Disclaimer, Due to circumstances, I don’t read many comics at the moment, so I have to be choosey. I’m also not a comics blogger.
Published: October 07, 2009
Publisher: DC Comics
Price: $3.99 (USD)
Many things have changed since writer Warren Ellis (The Authority) and artist John Cassaday (Astonishing X-Men) began their long, strange trip into the bizarre underbelly of the WildStorm Universe. Its first issue was published in 1999, and the penultment issue #26 came out three years ago. What is it about? Uhm… best to click on the title link up there and read the over-view.
Finished unearthing the mysteries of the 20th century, Planetary is now in the business of solving humanity's problems. As was promised by Elijah Snow in issue #26, however, one vexing problem remains unsolved – the fate of Ambrose Chase. Did the former Planetary team member die from a gunshot wound way back in issue #9, or did he somehow use his powers to stop time and delay his death? Full of mind-bending twists and resolutions, it was almost worth the long wait just for Drummer’s explanation of time-travel and paradoxes.
Rebirth #2 certainly picked up the pace and gave us some answers as to why Barry Allen is back. Loved the cover which was an homage to the classic Showcase #4 cover.
Buffy the Vampire Slayer Season Eight #26-30
Publisher: Dark Horse
Published: July – November, 2009
Price: $2.99 (USD)
Joss Whedon and company continue the TV series with this Eisner award winning, canon comic series. #26 – 30 is the Retreat saga written by veteran Buffy writer and most recently writer and executive producer on Battlestar Galactica and Caprica, Jane Espenson. It offers a more nuanced Buffy, new powers, old friends and a powerful new Big Bad and wonderfully leads up to the conclusion of Buffy, Season Eight!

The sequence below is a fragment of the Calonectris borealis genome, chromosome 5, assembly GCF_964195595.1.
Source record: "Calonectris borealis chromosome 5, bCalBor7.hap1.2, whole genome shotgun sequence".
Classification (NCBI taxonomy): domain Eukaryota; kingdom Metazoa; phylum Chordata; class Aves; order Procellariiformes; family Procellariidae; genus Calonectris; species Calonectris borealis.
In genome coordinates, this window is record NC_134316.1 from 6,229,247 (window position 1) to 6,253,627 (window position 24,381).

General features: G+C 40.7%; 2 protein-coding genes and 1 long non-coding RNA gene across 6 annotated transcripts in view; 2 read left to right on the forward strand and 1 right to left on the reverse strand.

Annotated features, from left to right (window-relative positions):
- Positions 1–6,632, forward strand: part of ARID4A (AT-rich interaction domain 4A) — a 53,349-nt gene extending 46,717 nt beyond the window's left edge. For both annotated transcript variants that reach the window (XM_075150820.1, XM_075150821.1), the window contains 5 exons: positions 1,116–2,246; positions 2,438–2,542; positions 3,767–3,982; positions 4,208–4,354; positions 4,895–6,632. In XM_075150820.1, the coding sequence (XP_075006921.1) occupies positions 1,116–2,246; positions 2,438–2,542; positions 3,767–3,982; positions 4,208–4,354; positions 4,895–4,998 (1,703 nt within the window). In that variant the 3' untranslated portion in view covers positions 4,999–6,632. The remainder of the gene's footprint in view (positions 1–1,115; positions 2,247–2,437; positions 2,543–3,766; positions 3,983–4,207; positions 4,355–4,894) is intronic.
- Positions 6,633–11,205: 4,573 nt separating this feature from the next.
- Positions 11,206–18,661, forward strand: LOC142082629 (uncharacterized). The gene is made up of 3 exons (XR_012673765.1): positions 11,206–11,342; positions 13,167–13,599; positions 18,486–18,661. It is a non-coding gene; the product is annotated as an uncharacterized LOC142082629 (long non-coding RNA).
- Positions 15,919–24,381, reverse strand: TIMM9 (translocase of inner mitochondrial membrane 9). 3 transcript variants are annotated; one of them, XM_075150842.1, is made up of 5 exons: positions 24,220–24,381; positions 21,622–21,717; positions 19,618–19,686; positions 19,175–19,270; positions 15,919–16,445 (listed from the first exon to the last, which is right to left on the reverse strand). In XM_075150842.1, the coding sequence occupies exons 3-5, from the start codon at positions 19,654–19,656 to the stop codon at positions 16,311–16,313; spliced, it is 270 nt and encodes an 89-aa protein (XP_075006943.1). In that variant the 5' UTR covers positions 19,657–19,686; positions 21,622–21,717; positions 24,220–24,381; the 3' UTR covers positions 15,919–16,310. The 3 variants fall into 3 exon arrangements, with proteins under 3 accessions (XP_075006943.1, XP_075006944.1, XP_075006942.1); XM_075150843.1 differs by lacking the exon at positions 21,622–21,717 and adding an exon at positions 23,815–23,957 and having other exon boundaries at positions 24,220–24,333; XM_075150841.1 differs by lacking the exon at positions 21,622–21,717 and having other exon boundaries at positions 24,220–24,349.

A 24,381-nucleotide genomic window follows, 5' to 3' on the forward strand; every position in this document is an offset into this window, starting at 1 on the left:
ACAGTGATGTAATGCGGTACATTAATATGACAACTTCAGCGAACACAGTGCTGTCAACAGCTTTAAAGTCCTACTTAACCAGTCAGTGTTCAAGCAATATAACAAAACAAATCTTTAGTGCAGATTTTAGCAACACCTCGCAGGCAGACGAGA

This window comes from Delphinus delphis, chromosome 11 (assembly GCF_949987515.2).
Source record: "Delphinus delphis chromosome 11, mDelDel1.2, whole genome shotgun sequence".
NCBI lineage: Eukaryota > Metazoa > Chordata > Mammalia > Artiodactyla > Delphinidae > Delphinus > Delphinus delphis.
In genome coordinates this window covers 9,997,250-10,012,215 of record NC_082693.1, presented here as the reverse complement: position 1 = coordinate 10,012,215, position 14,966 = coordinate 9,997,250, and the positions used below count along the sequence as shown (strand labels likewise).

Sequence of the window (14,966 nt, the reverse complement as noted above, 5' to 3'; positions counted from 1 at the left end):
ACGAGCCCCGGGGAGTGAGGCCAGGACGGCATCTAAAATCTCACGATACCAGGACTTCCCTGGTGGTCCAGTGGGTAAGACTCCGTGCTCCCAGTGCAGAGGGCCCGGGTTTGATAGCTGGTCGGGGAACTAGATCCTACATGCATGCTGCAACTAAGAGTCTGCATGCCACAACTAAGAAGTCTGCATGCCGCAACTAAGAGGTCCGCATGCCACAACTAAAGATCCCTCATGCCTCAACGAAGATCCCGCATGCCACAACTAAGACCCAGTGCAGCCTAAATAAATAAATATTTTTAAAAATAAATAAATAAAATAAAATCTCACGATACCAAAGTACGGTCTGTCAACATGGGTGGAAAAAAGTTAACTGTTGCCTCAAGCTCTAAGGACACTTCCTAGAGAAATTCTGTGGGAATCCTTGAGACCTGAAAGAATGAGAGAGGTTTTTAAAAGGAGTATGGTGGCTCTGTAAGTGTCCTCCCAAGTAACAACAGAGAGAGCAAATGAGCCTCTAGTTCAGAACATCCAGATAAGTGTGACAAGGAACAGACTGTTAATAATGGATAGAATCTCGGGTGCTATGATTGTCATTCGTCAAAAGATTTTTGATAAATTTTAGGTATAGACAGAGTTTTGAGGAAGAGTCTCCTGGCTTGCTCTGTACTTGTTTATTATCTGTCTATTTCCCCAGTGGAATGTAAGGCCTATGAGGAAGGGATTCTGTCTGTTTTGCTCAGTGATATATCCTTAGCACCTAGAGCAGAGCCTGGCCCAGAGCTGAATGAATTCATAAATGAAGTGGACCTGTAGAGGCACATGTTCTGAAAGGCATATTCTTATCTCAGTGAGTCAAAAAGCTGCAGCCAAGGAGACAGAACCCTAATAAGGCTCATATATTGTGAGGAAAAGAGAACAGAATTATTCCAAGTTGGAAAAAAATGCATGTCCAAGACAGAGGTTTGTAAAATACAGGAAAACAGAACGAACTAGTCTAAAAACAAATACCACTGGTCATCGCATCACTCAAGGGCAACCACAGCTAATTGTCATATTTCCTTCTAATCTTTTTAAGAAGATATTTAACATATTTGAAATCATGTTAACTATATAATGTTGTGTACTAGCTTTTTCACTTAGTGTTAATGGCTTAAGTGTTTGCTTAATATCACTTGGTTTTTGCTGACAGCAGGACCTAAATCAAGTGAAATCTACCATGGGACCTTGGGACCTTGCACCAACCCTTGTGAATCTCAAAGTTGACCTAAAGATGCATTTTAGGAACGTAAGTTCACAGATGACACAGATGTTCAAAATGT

Written by the amazing Neil Gaiman, with art from Andy Kubert. The story was pure masterpiece, paying homage to every incarnation of Batman and showcasing the power and importance of this iconic and archetypal character. It wasn’t just a farewell to Bruce Wayne (whom we all knew was coming back) but more of a love letter to childhood: a tribute to the mythology of the superhero.
It’s more than a simple, beautiful elegy (though it certainly is that, too); it’s a philosophical exploration of one of the most complex psychologies in comic book history. Batman has always thought he’s fighting to avenge the deaths of his parents, and given little thought to reward or the afterlife. But his mother provides chilling clarity when she tells him, “You don’t get Heaven, or Hell. Do you know the only reward you get for being Batman? You get to be Batman. And—when you’re a child—you get a handful of years of real happiness, with your father, with me. It’s more than some people get” It’s one of the few comics to move me to tears.